Thanks to James Pethokoukis for highlighting, and adding to , my and Mark Perry’s case against the trope of middle-class economic stagnation .
By the way, here’s a paragraph from the original draft of my and Mark’s WSJ essay that was deleted because of space constraints:
Consider that in 1975 81 percent of U.S. households earned less than $75,000 in annual income (in constant 2009 dollars); today (or 2009, the latest year for which data are available) that share is only 68 percent. Put differently, nearly one-third of all households in America today have annual incomes of $75,000 or more, while in 1975 only one-fifth of U.S. households were so well off. Drilling further down into the data reveals that for each of the Census Bureau’s five income categories below $75,000, the percentages of American households earning these relatively modest incomes have fallen, while for each of the two higher-income categories – $75,000 to $99,999, and $100,000 or more – the percentages of U.S. households earning incomes in each of these categories have risen.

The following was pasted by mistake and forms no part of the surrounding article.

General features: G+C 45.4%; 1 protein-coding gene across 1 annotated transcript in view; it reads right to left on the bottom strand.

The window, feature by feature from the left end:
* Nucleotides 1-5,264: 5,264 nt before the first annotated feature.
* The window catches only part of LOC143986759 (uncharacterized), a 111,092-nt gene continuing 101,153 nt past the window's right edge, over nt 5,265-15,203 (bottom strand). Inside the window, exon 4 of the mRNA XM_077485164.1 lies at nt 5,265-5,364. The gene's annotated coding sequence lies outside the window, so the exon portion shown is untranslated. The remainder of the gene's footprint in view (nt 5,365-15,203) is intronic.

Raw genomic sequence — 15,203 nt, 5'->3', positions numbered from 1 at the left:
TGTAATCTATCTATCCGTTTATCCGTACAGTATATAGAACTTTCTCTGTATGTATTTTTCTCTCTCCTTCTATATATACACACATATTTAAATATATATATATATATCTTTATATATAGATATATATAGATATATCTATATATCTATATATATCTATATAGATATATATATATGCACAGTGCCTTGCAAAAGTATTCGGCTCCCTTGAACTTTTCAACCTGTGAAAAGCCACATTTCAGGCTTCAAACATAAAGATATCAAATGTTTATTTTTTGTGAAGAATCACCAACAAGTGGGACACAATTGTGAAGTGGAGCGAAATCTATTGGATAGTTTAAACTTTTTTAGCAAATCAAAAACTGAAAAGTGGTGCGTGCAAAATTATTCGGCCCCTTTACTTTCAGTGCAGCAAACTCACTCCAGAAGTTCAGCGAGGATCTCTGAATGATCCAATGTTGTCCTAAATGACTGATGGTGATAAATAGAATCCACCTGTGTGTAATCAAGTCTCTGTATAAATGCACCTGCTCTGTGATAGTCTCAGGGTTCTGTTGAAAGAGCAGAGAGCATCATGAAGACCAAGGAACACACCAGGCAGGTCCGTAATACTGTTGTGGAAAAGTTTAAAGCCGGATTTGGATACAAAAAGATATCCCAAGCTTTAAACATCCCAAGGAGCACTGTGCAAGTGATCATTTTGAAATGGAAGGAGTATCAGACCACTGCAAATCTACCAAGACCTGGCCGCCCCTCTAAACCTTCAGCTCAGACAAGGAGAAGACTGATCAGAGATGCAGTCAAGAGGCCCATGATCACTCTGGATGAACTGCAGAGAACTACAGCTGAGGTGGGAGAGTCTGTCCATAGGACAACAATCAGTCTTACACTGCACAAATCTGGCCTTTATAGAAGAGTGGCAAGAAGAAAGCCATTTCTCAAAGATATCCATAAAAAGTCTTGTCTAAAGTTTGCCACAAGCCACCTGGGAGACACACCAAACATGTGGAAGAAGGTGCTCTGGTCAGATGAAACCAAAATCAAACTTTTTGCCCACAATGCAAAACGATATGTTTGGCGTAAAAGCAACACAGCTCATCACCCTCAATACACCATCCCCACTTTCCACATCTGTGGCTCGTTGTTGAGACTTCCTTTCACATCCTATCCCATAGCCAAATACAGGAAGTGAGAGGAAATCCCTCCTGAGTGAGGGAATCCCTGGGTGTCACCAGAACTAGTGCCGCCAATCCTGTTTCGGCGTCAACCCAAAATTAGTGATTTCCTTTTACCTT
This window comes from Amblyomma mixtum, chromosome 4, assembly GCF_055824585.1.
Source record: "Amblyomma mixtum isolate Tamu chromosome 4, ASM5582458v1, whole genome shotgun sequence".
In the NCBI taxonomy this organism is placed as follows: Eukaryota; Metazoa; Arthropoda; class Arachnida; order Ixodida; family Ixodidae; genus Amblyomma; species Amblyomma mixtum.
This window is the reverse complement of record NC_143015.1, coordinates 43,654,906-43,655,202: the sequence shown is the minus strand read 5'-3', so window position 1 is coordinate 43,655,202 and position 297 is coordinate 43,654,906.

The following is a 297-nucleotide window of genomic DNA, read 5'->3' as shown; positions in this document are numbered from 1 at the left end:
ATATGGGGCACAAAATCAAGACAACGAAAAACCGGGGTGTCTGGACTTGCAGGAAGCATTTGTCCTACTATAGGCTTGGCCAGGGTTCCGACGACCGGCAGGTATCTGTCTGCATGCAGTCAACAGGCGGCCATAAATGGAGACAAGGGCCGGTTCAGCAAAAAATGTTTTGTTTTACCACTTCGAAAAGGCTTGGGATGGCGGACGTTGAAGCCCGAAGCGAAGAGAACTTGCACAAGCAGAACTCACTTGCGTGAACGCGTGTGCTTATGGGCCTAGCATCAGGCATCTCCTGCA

And in this paragraph Mark and I didn’t mention the further point that the average number of occupants of American households fell by more than 10 percent between the mid-1970s and today.